Secondary Logo

Journal Logo

Correspondence

Congenital Fistula of the Hard Palate With Submucosal Cleft Palate

Lu, Yong MD; Han, Wei MD

Author Information
Journal of Craniofacial Surgery: July 2016 - Volume 27 - Issue 5 - p 1376-1377
doi: 10.1097/SCS.0000000000002736
  • Open

To the Editor: A 1-year-old girl presented with complaint of nasal regurgitation after eating and was referred to us in 2015. On examination, she was found to have a fistula measuring ∼10 mm in diameter in the central part of the hard palate (Fig. 1). Under general anesthesia, the operation was undertaken. It was similar to what is used for primary repair of the cleft palate and involved radical correction of the cleft muscular abnormality.1 The oral mucosa was incised on the midline, extending slightly into the fistula on the hard palate, and the thin mucosa surrounding the fistula was excised. The mucosal flaps were elevated off the musculature in a plane between mucous glands and muscles, forward to the back of the hard palate, laterally to the hamular process, and posteriorly to the back of the velum. Sharp dissection continued backward medial to the hamulus. The muscle complex (levator and other muscles) was retrodisplaced by holding it with a hook and passed backward to at least the middle third of the velum. The muscle bundles were then sutured across the midline (Fig. 1). To reduce the tension of suturing oral mucosa, lateral incisions were made along the alveolar process. Finally, the oral layer was closed. Eventually, the fistula was completely closed by a 2-layer mucoperiosteal flap. No fistula reoccurred, and sucking function improved during the 1-year follow-up.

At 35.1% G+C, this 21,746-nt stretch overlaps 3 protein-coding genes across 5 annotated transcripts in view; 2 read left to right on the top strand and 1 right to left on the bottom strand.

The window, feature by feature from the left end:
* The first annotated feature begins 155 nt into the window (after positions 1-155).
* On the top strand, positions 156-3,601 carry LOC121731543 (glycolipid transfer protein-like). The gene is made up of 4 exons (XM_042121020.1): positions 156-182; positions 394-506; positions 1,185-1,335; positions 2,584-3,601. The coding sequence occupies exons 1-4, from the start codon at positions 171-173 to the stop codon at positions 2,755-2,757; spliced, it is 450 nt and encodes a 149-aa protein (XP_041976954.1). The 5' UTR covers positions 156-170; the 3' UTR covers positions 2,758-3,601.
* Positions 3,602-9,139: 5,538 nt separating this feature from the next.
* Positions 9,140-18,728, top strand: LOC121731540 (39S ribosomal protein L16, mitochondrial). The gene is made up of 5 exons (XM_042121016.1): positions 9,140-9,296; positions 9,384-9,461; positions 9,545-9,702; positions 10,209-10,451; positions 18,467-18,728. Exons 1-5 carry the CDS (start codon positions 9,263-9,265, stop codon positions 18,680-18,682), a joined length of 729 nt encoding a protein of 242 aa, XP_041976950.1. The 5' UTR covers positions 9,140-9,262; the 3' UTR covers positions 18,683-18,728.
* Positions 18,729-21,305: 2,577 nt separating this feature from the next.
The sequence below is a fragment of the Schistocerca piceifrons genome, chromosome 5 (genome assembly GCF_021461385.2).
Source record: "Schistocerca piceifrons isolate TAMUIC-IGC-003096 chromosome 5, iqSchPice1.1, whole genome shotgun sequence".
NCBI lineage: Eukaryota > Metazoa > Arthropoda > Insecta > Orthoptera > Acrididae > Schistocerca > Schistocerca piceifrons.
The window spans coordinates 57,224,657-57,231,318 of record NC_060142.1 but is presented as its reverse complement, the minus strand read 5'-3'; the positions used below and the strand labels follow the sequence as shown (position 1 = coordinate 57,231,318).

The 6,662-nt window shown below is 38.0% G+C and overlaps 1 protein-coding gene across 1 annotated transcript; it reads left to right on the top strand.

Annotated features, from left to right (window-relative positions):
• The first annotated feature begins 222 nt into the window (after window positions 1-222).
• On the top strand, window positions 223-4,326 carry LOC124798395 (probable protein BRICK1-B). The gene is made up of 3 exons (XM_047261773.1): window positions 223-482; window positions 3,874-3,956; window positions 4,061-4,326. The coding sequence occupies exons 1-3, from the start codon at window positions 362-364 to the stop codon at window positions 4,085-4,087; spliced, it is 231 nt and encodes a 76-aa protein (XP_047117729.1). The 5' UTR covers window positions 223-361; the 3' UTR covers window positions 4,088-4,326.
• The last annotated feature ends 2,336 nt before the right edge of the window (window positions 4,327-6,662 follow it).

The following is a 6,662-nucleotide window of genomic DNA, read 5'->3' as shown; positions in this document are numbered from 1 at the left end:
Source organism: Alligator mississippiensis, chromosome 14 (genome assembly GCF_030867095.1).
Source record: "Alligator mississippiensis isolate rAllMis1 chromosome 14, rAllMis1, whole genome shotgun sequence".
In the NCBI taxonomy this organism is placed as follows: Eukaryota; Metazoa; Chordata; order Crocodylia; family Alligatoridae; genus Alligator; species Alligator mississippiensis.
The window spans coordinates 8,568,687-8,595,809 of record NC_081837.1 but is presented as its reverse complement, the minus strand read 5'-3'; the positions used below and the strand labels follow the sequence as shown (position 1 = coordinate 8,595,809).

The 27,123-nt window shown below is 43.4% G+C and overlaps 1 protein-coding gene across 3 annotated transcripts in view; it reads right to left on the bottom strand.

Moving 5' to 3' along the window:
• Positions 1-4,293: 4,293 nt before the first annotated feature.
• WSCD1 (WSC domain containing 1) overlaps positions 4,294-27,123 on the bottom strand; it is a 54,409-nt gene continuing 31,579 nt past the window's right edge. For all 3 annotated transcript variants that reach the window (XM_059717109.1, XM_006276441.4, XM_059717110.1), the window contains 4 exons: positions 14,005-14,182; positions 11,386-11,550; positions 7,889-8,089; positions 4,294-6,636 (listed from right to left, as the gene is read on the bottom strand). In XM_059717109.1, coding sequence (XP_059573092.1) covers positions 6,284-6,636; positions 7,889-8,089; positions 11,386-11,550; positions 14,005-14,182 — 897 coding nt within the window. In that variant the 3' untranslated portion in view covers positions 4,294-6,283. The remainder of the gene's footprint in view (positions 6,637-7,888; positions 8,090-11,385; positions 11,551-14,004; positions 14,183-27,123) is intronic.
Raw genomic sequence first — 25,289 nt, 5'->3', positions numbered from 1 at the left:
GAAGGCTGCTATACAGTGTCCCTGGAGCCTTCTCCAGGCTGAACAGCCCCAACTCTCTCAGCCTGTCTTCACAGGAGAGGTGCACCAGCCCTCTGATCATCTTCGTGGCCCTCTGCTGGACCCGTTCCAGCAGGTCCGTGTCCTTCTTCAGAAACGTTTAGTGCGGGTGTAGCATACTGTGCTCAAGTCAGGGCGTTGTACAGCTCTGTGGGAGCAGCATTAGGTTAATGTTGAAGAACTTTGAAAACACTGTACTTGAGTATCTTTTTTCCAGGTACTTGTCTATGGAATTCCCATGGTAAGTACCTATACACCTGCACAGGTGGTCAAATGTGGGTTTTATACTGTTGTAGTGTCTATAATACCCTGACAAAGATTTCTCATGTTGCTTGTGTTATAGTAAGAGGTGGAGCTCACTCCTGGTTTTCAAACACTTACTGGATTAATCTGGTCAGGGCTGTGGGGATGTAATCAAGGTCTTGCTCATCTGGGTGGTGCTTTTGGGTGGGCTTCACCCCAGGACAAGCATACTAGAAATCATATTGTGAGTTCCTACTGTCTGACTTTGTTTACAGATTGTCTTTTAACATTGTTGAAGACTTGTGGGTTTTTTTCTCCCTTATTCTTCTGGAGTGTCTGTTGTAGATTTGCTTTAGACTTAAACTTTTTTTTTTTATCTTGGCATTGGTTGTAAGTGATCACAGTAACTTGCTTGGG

FIGURE 1
FIGURE 1:
Congenital fistula of the hard palate with the submucosal palate. The muscle complex (levator veli palati muscle and other velar muscles) was reconstructed.

Patients with submucosal cleft palate (SMCP) have very thin mucosa in the posterior-medial hard palate, and the poor movement of the mucosa makes it prone to splitting. There is no standard surgery for the repair of SMCP with fistula of the hard palate. Fara2 reported that surgical repair of the defect was a simple matter, and it was far more difficult to successfully deal with the velopharyngeal competence. He suggested closing the fistula with unilateral palatal mucoperiosteal flap and pushing back the soft palate. Cheng and Zhou3 used the Von Langenbeck method to repair the congenital fistula; however, no satisfactory velopharyngeal function was gained. Other palatoplasty, such as a 2-flap or Wardill–Kilner palatoplasty, would have left a large, exposed bone surface in the anterior hard palate, which would negatively affect maxillary growth. In our view, abnormal insertion and discontinuity of velar musculature in SMCP with a hard palate fistula will cause incomplete velopharyngeal closure, which affects speech results. The aims of the surgical treatment for this patient are successful closure of the deformity at the same time as the submucous cleft palate repair and to create possibilities for normal speech development without disturbing maxillary growth. Plastic surgeons should not only close the fistula, but also detach the velar musculature from the posterior margin of the hard palate, retropose the insertion of the levator veli palatine to its physical position, and reconstruct the levator veli palatine sling and increase soft palate functionally to gain velopharyngeal competence.

REFERENCES

1. Sommerlad BC. A technique for cleft palate repair. Plast Reconstr Surg 2003; 112:1542–1548.
2. Fara M. Congenital defects in the hard palate. Observation of five cases. Plast Reconstr Surg 1971; 48:44–47.
3. Cheng N, Zhou M. Congenital fistula of the palate. J Craniomaxillofac Surg 1998; 26:391–393.
© 2016 by Mutaz B. Habal, MD.